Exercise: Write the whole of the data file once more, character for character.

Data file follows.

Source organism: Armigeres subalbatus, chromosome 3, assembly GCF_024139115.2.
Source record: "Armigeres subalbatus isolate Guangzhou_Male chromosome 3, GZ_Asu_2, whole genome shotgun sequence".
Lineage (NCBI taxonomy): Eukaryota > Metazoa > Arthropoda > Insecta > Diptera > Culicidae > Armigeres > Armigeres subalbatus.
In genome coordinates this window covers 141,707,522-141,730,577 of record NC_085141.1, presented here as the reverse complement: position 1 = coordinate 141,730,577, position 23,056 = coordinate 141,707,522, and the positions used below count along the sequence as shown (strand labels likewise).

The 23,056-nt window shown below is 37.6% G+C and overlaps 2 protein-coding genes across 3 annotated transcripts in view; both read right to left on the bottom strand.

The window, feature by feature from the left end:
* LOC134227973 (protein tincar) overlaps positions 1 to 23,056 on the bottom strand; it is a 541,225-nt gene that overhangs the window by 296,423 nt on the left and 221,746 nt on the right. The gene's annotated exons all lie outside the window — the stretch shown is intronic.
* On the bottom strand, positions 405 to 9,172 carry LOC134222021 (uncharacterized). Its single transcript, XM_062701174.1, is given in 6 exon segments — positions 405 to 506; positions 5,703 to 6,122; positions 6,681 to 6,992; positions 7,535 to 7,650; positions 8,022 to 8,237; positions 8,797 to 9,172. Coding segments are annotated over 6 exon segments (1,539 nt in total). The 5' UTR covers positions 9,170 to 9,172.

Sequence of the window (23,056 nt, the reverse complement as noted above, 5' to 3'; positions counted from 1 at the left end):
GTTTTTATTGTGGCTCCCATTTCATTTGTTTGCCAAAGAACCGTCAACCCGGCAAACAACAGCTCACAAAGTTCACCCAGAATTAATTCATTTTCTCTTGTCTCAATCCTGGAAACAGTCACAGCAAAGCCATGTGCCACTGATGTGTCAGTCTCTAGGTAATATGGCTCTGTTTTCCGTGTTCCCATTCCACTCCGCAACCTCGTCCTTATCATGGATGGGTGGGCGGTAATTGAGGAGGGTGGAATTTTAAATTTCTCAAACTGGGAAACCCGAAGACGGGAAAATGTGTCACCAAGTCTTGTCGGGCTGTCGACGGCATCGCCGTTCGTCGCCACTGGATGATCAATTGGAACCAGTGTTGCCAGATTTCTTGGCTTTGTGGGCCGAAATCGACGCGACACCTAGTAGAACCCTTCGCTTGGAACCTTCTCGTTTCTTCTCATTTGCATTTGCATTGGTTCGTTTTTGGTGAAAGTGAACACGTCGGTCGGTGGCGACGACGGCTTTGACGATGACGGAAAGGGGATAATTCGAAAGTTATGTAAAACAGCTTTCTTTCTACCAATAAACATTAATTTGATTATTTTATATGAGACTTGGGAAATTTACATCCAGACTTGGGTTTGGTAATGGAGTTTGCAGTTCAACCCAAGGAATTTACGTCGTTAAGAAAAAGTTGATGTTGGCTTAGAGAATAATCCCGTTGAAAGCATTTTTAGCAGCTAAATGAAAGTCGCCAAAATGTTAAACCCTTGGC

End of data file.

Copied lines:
Source organism: Armigeres subalbatus, chromosome 3, assembly GCF_024139115.2.
Source record: "Armigeres subalbatus isolate Guangzhou_Male chromosome 3, GZ_Asu_2, whole genome shotgun sequence".
Lineage (NCBI taxonomy): Eukaryota > Metazoa > Arthropoda > Insecta > Diptera > Culicidae > Armigeres > Armigeres subalbatus.
In genome coordinates this window covers 141,707,522-141,730,577 of record NC_085141.1, presented here as the reverse complement: position 1 = coordinate 141,730,577, position 23,056 = coordinate 141,707,522, and the positions used below count along the sequence as shown (strand labels likewise).

The 23,056-nt window shown below is 37.6% G+C and overlaps 2 protein-coding genes across 3 annotated transcripts in view; both read right to left on the bottom strand.

The window, feature by feature from the left end:
* LOC134227973 (protein tincar) overlaps positions 1 to 23,056 on the bottom strand; it is a 541,225-nt gene that overhangs the window by 296,423 nt on the left and 221,746 nt on the right. The gene's annotated exons all lie outside the window — the stretch shown is intronic.
* On the bottom strand, positions 405 to 9,172 carry LOC134222021 (uncharacterized). Its single transcript, XM_062701174.1, is given in 6 exon segments — positions 405 to 506; positions 5,703 to 6,122; positions 6,681 to 6,992; positions 7,535 to 7,650; positions 8,022 to 8,237; positions 8,797 to 9,172. Coding segments are annotated over 6 exon segments (1,539 nt in total). The 5' UTR covers positions 9,170 to 9,172.

Sequence of the window (23,056 nt, the reverse complement as noted above, 5' to 3'; positions counted from 1 at the left end):
GTTTTTATTGTGGCTCCCATTTCATTTGTTTGCCAAAGAACCGTCAACCCGGCAAACAACAGCTCACAAAGTTCACCCAGAATTAATTCATTTTCTCTTGTCTCAATCCTGGAAACAGTCACAGCAAAGCCATGTGCCACTGATGTGTCAGTCTCTAGGTAATATGGCTCTGTTTTCCGTGTTCCCATTCCACTCCGCAACCTCGTCCTTATCATGGATGGGTGGGCGGTAATTGAGGAGGGTGGAATTTTAAATTTCTCAAACTGGGAAACCCGAAGACGGGAAAATGTGTCACCAAGTCTTGTCGGGCTGTCGACGGCATCGCCGTTCGTCGCCACTGGATGATCAATTGGAACCAGTGTTGCCAGATTTCTTGGCTTTGTGGGCCGAAATCGACGCGACACCTAGTAGAACCCTTCGCTTGGAACCTTCTCGTTTCTTCTCATTTGCATTTGCATTGGTTCGTTTTTGGTGAAAGTGAACACGTCGGTCGGTGGCGACGACGGCTTTGACGATGACGGAAAGGGGATAATTCGAAAGTTATGTAAAACAGCTTTCTTTCTACCAATAAACATTAATTTGATTATTTTATATGAGACTTGGGAAATTTACATCCAGACTTGGGTTTGGTAATGGAGTTTGCAGTTCAACCCAAGGAATTTACGTCGTTAAGAAAAAGTTGATGTTGGCTTAGAGAATAATCCCGTTGAAAGCATTTTTAGCAGCTAAATGAAAGTCGCCAAAATGTTAAACCCTTGGC